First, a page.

By Māori Covid-19 Analyst Dr Rawiri Taonui, in partnership with Te Ao Māori News.
There are 182 new Delta cases today. There have been 1,244 new cases over the last week. This is a 4.5% decrease on the previous week (+7.7%) and the first decline since the week ending 27 September when there were 106 new cases. This reflects rising vaccinations dampening the number of new daily cases, which is positive, however, rather than reversing the upwards trend, we are probably seeing Delta plateau as it infects people along a line between the vaccinated, unvaccinated, and vulnerable. The most likely scenario is that numbers will continue at this level until either extremely high rates of vaccination, such as 90%+ of population rather than eligible population, are achieved across the entire population leading to a decline in cases numbers, or Delta finds opportunity in the shift to the Traffic Light System and Auckland border opening and numbers grow, possibly exponentially.
There are 89 or 48.9% of all new Māori cases today. This is the 3rd day in a row Māori numbers have been under 100. While this is positive, it is also the 57th consecutive day Māori are the highest cases.
During the outbreak, 154 Māori have been hospitalised; 27 of these in the last six days. On 16 October, Māori were the second-highest hospitalisations with 41 cases, some 64 behind Pacific peoples on 105. That gap has narrowed to just 12 hospitalised cases.
Māori Risk of Infection and Hospitalisation by Vaccination Status
Nationally unvaccinated persons make up 65.4% of all cases. The figure for Māori is a higher 75.6%. Unvaccinated Māori are 70.8% of all Māori cases. An unvaccinated Māori is also 10.5 times more likely to become infected than a fully vaccinated Māori. This is more than twice as high as the national rate, where an unvaccinated person is 4.7 times more likely to become infected than a fully vaccinated person.
Nationally unvaccinated persons make up 72.9% of all hospitalisations. The figure for Māori is again higher. Unvaccinated Māori make up 75.6% of all Māori hospitalisations. An unvaccinated Māori is also 13.7 times more likely to be hospitalised than a fully vaccinated Māori. This is higher than the national rate, where an unvaccinated person is 11.9 times more likely to be hospitalised than a fully vaccinated person.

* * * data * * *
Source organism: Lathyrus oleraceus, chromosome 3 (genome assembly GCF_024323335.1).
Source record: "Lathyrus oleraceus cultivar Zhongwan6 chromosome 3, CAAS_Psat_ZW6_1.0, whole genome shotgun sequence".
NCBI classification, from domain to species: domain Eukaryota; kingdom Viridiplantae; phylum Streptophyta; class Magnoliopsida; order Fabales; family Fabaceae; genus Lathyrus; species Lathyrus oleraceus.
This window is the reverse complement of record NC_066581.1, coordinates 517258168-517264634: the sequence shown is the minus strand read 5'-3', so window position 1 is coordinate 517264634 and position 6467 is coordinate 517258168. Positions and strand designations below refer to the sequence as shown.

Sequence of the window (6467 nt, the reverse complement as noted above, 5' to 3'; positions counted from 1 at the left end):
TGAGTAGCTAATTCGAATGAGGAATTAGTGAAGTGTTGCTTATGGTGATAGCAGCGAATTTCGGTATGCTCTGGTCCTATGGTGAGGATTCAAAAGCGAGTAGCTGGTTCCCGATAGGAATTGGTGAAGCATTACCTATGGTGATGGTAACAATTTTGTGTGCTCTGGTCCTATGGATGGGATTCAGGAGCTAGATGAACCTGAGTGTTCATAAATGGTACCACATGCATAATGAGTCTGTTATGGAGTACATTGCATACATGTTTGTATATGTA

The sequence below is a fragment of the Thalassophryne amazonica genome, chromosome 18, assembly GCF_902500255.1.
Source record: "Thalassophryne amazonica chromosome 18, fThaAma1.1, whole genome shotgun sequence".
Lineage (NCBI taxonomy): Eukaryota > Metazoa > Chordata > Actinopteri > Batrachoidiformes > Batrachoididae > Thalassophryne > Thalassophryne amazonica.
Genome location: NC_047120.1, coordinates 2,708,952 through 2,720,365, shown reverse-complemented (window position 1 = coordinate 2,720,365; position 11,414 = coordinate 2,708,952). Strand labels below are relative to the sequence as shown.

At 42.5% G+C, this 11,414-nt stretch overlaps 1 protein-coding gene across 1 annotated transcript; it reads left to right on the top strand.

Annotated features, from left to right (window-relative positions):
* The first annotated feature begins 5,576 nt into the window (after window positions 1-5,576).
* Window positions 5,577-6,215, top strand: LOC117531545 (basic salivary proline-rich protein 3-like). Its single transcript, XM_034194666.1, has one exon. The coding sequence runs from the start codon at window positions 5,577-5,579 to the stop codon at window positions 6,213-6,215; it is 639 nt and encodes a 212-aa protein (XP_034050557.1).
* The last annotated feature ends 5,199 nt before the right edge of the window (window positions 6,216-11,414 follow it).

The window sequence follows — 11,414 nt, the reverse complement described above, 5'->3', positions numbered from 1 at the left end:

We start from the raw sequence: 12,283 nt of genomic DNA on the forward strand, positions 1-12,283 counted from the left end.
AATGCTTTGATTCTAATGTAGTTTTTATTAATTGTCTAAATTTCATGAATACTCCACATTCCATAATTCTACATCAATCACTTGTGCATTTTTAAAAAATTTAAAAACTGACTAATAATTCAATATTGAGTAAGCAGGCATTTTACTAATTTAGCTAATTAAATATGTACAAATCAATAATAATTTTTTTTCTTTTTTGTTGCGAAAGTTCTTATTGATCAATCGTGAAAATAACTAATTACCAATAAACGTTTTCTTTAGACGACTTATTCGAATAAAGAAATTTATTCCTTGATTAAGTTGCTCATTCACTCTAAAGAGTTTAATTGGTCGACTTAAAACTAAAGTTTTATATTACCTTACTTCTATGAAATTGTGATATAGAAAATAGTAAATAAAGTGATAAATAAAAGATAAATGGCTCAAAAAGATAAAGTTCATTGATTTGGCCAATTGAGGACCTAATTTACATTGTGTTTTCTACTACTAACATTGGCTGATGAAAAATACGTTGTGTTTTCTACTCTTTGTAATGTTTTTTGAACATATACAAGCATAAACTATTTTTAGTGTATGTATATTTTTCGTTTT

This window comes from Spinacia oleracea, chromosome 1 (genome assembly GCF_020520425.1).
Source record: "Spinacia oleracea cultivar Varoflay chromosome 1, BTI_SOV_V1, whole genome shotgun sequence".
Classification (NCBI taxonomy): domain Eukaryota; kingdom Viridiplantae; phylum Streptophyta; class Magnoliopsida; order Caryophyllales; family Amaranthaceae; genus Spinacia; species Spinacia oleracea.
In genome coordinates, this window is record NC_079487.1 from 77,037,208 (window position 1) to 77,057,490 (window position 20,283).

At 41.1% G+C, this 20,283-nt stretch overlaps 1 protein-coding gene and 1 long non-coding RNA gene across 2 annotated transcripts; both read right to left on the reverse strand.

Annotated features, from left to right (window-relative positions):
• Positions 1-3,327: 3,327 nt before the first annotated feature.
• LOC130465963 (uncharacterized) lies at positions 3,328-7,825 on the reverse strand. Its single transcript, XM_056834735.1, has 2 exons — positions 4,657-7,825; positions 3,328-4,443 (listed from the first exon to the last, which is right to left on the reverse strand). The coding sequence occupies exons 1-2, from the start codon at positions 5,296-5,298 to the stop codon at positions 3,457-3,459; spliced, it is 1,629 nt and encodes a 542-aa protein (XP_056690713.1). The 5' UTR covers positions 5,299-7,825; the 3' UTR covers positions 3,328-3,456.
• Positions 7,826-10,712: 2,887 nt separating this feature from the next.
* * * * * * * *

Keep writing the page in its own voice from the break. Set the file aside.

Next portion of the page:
Māori Vaccination Protection
Fully vaccinated Māori receive more protection from Delta than non-Māori. Fully vaccinated Māori are just 6.7% of Māori cases compared to the national rate of 14.0% of fully vaccinated persons becoming infected. And fully vaccinated Māori are 5.5% of Māori hospitalisation compared to the national rate of 6.1%.
Overall, fully vaccinated Māori are receiving 93.3% vaccine protection from infection and 94.5% protection from hospitalisation compared to the national rate of 86% protection from infection and 93.9% protection from hospitalisation.
These differences likely reflect distinct cultural attitudes toward vaccination. Non-Māori are more likely to be vaccine motivated to participate in more activities but thereby expose themselves at greater risk of becoming infected. Māori are more likely to be vaccine motivated to protect whānau and whakapapa and therefore generally placed themselves at less risk of becoming infected.
Māori Risk by 100,000 of Population
Based on comparing Māori and non-Māori/Pacific numbers against per 100,000 of the current 2021 population estimate, Māori are 7.5 times more likely to become infected with Delta, 5.7 times more likely to be hospitalised and 3.9 times more likely to die.
Māori Deaths by Resolved Cases
There have been 7 Māori deaths. Subtracting active cases from total cases provides the number of resolved cases that have either recovered or passed away. Dividing this number by deaths tells us that 1 in 129 resolved Māori cases has resulted in a fatality. This is 12% higher than the national average of 1 death in 154 resolved cases. Applying the fraction for Māori to the current number of active cases indicates a risk of up to 20 deaths from among current active cases.
Māori Deaths in Home Isolation
There has been a review of the deaths of two Māori men in home isolation. The review notes several failings in managing home isolation and working with Māori. The response has been weak, for example, the Ministry of Health talks about an ‘Interim Model of Home Isolation’ and ‘trialling’ a model of Māori providers providing support to those isolating at home. Clearly whatever home isolation plan the Ministry had been inadequate. What we need is a Māori-led properly resourced By-Māori For-Māori Home Isolation Strategy and Action Plan.
Kia haumaru te noho, stay safe.
Dr Rawiri Taonui